This was mariner’s first experience with order kiosks at Burger King. A customer doesn’t need to interact with another human being to have a meal; just push buttons and pay with one’s transaction-tracked credit card. Mariner chose to interact with a fellow human being and ordered lunch at the traditional counter by talking with a pleasant older woman who shared in an aside that she didn’t like the kiosks, either.

This isolation of human beings appears to be a trend. No longer does one need a checkout clerk to kibitz with or an aisle clerk to tell one where Mexican catsup is. Increasingly, a customer checks themselves out now with the conversation limited to a muttering to one’s self about checking out alone. Even more isolationist is the ability to order one’s groceries over the telephone and have them delivered to one’s home. The US claim of “In many one” will soon be “In many none.”

Walmart and Amazon are well on the way toward social isolationism. What happened to a human’s natural relationship to environment, time invested and store clerks visited? Then there’s Facebook. Lack of government regulation about privacy and security aside, there are members of mariner’s family whose only family relationship across years of time is digital; digital photographs are shared to remember what a human lifeform looks like.
And of course the smartphone and Alexa. Mariner is quite sure that soon humanlike robots will be purchased so real humans will have someone to dance with when they ask Alexa to play some oldies.

Mariner has read some marginal futurists who claim the human being will evolve into a brain with a few key visceral organs – all of which are sustained by AI food supply, medicines and communication – a lot like Facebook now but much more sophisticated and very, very, communist. Even the five senses will be replaced with electronic sensory imitations. In other words, the end of Homo sapiens is a gushy basketball attached to a port in a massive network of gushy basketballs.

But mariner doubts this scenario. He listens to Amos, who says the entire Planet is in a death spiral; the Sixth Extinction means humans too, not just tigers and giraffes.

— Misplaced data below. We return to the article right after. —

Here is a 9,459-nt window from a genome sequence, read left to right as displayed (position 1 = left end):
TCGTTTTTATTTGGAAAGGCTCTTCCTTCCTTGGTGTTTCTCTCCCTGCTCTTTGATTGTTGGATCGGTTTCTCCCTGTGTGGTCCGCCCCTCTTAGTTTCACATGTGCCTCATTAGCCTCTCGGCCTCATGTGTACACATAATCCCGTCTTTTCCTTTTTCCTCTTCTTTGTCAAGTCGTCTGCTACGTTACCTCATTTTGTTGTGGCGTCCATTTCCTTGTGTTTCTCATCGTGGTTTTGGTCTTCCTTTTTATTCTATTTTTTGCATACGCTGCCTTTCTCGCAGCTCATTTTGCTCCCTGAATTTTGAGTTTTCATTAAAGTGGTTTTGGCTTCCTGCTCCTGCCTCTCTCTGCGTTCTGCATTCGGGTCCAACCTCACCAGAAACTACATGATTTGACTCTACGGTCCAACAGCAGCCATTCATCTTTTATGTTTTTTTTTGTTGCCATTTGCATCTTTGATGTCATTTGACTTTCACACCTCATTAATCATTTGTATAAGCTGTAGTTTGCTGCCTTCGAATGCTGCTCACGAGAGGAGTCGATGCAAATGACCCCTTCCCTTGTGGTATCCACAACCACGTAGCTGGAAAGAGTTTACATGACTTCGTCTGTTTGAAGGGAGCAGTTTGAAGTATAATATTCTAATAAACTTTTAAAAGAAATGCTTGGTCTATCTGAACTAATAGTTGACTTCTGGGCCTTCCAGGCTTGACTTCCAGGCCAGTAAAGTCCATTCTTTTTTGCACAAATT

Have a pleasant election.

Ancient Mariner

 

Theologically Speaking

Theologically speaking, mariner believes there are so many people alive today that God has arranged to have some of us live longer so God has time to process purgatory before we die instead of afterward. For example, several years ago God arranged mariner’s life so that mariner would be retired to a small Iowa town on the Great Plains. Well, it’s been awhile now. Wait – what if mariner is wrong and this isn’t purgatory . . .

It may be that purgatory isn’t the issue at all; it’s the eternal places that are overcrowded.

God has many issues to overcome while managing the afterlife. There’s the old story about the less than scrupulous old man who died and was paired for eternity with a strikingly beautiful young woman. Speaking in an aside to one of the residents, the man said, “Wow, I must have done something good to deserve this.” “No,” the resident replied, “this is Hell and you are her punishment.”

The worst game loss the Chicago Bears ever experienced was September 27, 1964: Baltimore Colts 52, Bears 0. Colt Joe Don Looney ran for 82 yards – quite an effort and unusual for him. After he died, Looney asked God why God was so good to him in that game. “I’m glad you recognize my contribution to your life, Joe Don. I was unhappy with the Bears at the time.”

Mariner, an intense Baltimore Colt fan, watched that game but isn’t sure he wants to know God’s motivations. The Colts moved from Baltimore, MD to Indianapolis, IN on March 29, 1984. They left Baltimore unannounced suddenly in the middle of the night. What did mariner do to deserve this? Mariner chooses to believe God is testing his faith, like God did with Job.

– – – –